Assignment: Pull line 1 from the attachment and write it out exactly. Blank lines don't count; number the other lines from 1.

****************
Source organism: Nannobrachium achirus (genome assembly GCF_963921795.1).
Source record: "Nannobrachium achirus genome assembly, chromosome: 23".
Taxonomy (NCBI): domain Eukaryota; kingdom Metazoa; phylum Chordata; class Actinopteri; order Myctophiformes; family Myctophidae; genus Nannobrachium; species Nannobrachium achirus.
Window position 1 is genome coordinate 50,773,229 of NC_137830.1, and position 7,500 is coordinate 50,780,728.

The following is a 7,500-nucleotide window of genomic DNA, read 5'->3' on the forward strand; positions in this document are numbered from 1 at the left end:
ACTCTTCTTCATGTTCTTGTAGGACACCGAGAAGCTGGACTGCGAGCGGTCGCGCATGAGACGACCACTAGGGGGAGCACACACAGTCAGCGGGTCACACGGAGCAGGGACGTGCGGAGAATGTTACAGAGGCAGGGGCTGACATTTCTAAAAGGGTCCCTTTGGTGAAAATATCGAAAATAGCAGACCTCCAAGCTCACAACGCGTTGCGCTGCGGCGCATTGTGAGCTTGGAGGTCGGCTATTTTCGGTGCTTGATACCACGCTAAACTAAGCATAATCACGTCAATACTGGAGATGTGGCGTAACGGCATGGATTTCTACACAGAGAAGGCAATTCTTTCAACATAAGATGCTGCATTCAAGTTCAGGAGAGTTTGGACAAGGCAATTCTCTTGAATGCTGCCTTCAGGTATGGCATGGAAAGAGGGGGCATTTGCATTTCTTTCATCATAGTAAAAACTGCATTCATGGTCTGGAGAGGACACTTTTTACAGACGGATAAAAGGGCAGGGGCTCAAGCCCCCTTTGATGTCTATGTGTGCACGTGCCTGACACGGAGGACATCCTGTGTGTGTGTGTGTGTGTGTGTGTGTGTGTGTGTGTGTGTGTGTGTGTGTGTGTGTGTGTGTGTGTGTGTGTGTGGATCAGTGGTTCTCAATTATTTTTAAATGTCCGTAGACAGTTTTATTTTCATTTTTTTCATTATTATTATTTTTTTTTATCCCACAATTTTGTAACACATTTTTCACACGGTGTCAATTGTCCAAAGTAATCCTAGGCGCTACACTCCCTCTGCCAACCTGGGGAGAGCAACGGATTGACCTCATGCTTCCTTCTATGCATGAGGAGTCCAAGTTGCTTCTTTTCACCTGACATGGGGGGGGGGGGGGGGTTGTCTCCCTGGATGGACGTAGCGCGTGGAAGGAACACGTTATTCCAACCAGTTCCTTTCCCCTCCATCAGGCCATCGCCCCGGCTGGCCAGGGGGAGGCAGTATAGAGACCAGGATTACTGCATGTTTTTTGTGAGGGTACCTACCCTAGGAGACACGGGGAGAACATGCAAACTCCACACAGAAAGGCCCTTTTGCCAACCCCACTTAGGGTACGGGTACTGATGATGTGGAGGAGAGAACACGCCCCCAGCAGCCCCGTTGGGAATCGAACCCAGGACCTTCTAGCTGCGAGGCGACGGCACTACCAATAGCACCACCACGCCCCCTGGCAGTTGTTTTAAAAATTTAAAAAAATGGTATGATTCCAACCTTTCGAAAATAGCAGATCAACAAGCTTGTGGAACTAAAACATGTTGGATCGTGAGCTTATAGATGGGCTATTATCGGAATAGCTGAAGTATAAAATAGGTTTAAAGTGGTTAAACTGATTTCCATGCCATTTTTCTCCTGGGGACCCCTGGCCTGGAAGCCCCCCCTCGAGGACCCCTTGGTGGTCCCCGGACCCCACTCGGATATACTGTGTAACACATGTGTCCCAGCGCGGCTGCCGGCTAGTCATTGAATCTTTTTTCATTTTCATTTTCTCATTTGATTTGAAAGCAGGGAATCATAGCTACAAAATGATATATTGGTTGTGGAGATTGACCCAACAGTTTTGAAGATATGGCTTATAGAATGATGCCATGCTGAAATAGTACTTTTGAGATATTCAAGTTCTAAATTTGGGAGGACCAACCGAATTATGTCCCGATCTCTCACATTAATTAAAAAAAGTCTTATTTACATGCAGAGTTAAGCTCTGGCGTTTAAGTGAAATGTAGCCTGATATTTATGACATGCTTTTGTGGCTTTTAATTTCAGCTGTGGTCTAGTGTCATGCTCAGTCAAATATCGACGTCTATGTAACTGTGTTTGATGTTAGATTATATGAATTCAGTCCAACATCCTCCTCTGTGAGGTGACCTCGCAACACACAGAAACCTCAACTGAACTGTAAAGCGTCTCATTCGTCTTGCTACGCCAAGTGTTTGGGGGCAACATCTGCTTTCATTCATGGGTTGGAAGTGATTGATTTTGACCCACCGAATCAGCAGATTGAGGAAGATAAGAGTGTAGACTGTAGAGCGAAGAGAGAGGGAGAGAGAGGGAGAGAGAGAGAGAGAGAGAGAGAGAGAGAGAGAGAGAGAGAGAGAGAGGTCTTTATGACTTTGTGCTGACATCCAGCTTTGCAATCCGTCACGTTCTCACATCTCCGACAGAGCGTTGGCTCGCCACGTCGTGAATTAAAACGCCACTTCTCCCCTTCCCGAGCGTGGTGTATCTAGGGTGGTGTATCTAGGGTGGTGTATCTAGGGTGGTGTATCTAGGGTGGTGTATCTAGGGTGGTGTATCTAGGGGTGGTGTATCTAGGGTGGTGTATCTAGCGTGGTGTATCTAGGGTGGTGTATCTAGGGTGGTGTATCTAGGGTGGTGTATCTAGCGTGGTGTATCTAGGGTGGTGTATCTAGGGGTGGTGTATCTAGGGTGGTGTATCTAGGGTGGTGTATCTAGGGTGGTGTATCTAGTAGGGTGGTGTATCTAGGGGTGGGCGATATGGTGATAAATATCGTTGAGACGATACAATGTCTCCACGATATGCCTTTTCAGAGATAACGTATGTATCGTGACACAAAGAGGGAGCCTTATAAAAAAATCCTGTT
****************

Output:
Source organism: Nannobrachium achirus (genome assembly GCF_963921795.1).